The president’s health is a national interest

12 October 2021

3:55 PM

12 October 2021

3:55 PM

Delaware used to be Cale Boggs country, almost as much as Massachusetts belonged to the Kennedys. Boggs served as governor, congressman and twice as Delaware senator, so in late 1972, when he was seeking a third term, the race looked sewed up. But as summer turned to fall, his 28-point lead evaporated. Voters started paying attention to Boggs’s rival, a Democrat youngster with fire in his belly and a spring in his step.

Anti-Boggs ads said his best days were behind him. According to his fresh-faced opponent, Boggs was a ‘helluva nice guy’ but, after decades in power, he had ‘lost that twinkle in his eyes’. On election day, Boggs lost by a margin of 3,000 votes. The people of Delaware sent to Washington a 30-year-old thruster named Joe Biden.

President Biden turns 79 this November. Perhaps it is time to ask if his blue eyes still twinkle with the same luster that swung Delaware half a century ago. The presidency is, after all, the hardest job on earth. It combines and compounds the worst attributes of every other unenviable profession: the job security of a cartel boss, the demands of being Anna Wintour’s personal assistant, and the global responsibilities of Batman. Two terms in the Oval Office turned Barack Obama’s hair gray, and he was only 47 when he was elected. Imagine the toll it will take on Biden, the oldest man ever to serve as president.

Modern presidential history can be measured in sobering medical records. Harding, Eisenhower and LBJ all had heart attacks in office. Wilson had a stroke, and FDR died of one. After returning to civilian life, George W. Bush had a stent inserted. Bill Clinton had quadruple bypass surgery. Ronald Reagan was diagnosed with Alzheimer’s.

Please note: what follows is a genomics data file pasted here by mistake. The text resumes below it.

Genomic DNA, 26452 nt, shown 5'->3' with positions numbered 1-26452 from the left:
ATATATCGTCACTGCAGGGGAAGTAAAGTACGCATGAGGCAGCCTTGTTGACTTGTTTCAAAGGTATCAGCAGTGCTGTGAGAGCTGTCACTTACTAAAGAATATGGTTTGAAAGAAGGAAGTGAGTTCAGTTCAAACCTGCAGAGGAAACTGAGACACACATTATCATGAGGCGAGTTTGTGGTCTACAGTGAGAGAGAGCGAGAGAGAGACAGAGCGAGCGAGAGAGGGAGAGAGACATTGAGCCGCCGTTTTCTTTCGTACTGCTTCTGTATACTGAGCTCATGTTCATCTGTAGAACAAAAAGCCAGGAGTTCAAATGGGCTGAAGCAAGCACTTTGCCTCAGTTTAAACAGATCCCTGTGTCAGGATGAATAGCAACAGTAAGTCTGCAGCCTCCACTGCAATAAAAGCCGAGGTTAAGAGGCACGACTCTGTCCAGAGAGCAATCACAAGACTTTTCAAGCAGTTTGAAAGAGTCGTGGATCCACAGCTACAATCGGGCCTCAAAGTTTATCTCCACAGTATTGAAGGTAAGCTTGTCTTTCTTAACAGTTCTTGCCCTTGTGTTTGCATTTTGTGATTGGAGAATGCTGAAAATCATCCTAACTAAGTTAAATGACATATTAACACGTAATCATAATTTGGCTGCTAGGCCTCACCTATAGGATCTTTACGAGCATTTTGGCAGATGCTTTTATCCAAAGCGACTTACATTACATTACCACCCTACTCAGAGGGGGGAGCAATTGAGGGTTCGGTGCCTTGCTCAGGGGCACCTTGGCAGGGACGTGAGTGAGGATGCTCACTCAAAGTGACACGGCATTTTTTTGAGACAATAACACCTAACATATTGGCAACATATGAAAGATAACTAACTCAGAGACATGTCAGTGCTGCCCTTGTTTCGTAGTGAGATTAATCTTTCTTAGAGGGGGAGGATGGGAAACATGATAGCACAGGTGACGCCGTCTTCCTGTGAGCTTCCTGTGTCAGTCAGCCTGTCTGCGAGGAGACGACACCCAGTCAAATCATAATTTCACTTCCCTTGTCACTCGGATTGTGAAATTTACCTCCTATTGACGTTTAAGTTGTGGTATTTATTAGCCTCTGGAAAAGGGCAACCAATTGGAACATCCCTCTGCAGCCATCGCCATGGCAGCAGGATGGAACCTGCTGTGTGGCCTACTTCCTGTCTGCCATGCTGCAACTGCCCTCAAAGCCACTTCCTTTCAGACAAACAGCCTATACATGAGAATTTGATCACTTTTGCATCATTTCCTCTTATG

Biden, we know from a 2019 medical assessment, maintains a healthy lifestyle. He doesn’t smoke or drink alcohol, and he exercises five days a week. But in 1988 he suffered two brain aneurysms, one of which hemorrhaged and had to be repaired surgically. This led to complications like deep vein thrombosis and pulmonary embolism. The long-term effects of brain aneurysms can include difficulty in speaking and lack of coordination, and may also extend to the premature onset of dementia. Biden’s health assessment tells us he has not experienced any recurrence of brain aneurysms, and concludes that he is a ‘healthy, vigorous’ man capable of shouldering the burden of the presidency.

Given Biden’s age, his medical history and the realities of the job, you might be forgiven for thinking that the president’s health could be discussed out of genuine concern, rather than partisan malice. Yet most of the media has tried to rule this conversation out. CNN’s Chris Cillizza sniffed in August that such conversations were ‘gross, lowest-common-denominator politics’ and should cease ‘immediately’.